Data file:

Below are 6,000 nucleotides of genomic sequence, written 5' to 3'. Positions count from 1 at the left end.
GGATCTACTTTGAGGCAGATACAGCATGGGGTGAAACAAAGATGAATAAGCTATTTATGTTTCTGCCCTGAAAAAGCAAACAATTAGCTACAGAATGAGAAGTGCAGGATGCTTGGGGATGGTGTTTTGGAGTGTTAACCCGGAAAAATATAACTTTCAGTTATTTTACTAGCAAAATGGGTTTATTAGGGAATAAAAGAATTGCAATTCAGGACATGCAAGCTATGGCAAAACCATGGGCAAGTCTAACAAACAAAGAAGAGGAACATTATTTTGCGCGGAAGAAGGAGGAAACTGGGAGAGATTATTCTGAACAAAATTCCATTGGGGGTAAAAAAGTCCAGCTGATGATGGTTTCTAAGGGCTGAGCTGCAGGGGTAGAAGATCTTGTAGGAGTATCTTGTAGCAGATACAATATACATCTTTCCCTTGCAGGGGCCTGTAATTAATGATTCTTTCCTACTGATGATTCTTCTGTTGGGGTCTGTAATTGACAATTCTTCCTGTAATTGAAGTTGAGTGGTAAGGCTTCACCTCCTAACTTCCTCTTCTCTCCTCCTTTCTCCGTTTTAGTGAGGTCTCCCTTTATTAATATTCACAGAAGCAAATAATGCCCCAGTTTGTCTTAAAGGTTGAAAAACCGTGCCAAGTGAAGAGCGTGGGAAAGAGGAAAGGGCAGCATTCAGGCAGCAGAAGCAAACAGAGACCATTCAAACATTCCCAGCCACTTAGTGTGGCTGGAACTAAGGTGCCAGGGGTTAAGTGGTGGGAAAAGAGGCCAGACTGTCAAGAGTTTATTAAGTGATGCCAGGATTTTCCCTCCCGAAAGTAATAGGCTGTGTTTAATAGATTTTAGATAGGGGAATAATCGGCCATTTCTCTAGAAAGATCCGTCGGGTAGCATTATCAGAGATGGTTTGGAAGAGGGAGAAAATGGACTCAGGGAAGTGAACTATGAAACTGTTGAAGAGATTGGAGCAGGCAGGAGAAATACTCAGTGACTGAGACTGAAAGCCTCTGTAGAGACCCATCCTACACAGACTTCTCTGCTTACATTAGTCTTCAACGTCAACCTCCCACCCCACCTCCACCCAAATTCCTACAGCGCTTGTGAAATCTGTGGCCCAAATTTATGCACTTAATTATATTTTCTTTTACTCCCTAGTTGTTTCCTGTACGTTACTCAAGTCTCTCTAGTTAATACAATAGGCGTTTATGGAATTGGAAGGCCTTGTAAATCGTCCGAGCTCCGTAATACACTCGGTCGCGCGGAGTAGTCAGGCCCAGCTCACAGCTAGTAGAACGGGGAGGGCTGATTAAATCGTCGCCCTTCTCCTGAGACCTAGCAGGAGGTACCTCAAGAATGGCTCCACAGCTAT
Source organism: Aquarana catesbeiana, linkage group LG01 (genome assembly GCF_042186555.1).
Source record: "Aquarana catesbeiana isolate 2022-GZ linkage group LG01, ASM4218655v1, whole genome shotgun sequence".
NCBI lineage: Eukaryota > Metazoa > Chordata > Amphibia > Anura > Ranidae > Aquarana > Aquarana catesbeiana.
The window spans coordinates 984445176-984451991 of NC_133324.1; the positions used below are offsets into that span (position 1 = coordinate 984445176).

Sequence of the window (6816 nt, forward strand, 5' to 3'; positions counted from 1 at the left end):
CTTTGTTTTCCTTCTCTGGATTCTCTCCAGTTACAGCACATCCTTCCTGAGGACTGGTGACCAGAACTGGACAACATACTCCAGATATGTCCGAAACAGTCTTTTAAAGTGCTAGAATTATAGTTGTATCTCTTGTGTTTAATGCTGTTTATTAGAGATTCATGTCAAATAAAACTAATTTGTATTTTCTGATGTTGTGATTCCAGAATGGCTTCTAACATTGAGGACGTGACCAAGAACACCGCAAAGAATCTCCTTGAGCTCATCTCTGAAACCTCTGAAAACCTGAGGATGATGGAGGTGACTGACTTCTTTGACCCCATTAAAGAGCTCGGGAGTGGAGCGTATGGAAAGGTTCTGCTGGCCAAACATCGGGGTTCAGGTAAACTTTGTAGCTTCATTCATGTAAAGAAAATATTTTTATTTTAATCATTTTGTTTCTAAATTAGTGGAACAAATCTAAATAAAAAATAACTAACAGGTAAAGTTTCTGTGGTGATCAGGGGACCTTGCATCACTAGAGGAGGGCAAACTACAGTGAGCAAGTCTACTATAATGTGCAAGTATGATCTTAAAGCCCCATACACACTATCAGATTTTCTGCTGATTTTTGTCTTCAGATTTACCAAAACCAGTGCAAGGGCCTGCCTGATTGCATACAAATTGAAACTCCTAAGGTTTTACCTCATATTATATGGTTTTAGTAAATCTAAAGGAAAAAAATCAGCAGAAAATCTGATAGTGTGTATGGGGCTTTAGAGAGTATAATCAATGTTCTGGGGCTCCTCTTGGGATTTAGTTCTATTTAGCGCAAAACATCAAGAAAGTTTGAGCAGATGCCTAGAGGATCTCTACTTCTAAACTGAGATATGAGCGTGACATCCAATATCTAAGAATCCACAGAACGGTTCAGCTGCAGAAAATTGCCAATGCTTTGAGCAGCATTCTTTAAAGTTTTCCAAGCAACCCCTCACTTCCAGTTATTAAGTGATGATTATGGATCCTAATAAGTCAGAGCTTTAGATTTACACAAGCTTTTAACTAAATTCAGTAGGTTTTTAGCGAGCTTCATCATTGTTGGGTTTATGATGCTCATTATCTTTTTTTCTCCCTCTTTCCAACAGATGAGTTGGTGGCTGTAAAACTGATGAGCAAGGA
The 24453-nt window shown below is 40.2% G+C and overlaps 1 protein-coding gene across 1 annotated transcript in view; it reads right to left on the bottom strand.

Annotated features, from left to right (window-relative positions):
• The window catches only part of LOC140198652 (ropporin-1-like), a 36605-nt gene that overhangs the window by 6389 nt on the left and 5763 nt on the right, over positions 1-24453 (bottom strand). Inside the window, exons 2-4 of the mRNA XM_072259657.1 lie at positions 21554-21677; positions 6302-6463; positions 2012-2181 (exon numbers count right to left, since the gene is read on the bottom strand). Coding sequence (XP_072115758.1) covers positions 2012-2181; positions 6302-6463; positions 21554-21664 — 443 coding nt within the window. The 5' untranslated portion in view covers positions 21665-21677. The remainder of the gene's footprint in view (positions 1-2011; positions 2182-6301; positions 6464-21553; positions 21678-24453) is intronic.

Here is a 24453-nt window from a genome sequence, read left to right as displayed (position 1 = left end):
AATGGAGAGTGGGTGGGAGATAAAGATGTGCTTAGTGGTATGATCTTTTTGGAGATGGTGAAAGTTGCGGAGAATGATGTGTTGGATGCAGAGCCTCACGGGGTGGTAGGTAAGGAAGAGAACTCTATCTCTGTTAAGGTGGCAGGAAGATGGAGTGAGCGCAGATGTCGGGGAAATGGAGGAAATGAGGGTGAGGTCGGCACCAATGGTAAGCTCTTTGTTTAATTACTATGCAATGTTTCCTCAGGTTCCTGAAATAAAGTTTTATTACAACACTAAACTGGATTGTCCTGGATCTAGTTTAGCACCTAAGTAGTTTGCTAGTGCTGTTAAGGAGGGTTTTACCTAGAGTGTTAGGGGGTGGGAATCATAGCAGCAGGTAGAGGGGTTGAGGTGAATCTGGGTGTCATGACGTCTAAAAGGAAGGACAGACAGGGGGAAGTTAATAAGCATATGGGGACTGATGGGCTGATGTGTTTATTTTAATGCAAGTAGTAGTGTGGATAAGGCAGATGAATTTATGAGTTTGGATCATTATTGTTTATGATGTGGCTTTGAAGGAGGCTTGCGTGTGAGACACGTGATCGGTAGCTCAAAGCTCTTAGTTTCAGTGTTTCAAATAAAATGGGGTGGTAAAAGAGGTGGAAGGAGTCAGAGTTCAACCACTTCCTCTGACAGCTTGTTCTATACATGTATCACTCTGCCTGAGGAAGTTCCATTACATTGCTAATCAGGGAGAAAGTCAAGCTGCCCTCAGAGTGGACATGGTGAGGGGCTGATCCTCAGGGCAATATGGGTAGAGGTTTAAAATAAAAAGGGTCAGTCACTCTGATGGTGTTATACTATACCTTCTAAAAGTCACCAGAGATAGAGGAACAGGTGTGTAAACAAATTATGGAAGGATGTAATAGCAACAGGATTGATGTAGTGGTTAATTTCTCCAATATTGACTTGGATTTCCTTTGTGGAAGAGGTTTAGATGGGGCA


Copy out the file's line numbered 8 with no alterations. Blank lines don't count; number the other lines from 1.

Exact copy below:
CTTTGTTTTCCTTCTCTGGATTCTCTCCAGTTACAGCACATCCTTCCTGAGGACTGGTGACCAGAACTGGACAACATACTCCAGATATGTCCGAAACAGTCTTTTAAAGTGCTAGAATTATAGTTGTATCTCTTGTGTTTAATGCTGTTTATTAGAGATTCATGTCAAATAAAACTAATTTGTATTTTCTGATGTTGTGATTCCAGAATGGCTTCTAACATTGAGGACGTGACCAAGAACACCGCAAAGAATCTCCTTGAGCTCATCTCTGAAACCTCTGAAAACCTGAGGATGATGGAGGTGACTGACTTCTTTGACCCCATTAAAGAGCTCGGGAGTGGAGCGTATGGAAAGGTTCTGCTGGCCAAACATCGGGGTTCAGGTAAACTTTGTAGCTTCATTCATGTAAAGAAAATATTTTTATTTTAATCATTTTGTTTCTAAATTAGTGGAACAAATCTAAATAAAAAATAACTAACAGGTAAAGTTTCTGTGGTGATCAGGGGACCTTGCATCACTAGAGGAGGGCAAACTACAGTGAGCAAGTCTACTATAATGTGCAAGTATGATCTTAAAGCCCCATACACACTATCAGATTTTCTGCTGATTTTTGTCTTCAGATTTACCAAAACCAGTGCAAGGGCCTGCCTGATTGCATACAAATTGAAACTCCTAAGGTTTTACCTCATATTATATGGTTTTAGTAAATCTAAAGGAAAAAAATCAGCAGAAAATCTGATAGTGTGTATGGGGCTTTAGAGAGTATAATCAATGTTCTGGGGCTCCTCTTGGGATTTAGTTCTATTTAGCGCAAAACATCAAGAAAGTTTGAGCAGATGCCTAGAGGATCTCTACTTCTAAACTGAGATATGAGCGTGACATCCAATATCTAAGAATCCACAGAACGGTTCAGCTGCAGAAAATTGCCAATGCTTTGAGCAGCATTCTTTAAAGTTTTCCAAGCAACCCCTCACTTCCAGTTATTAAGTGATGATTATGGATCCTAATAAGTCAGAGCTTTAGATTTACACAAGCTTTTAACTAAATTCAGTAGGTTTTTAGCGAGCTTCATCATTGTTGGGTTTATGATGCTCATTATCTTTTTTTCTCCCTCTTTCCAACAGATGAGTTGGTGGCTGTAAAACTGATGAGCAAGGA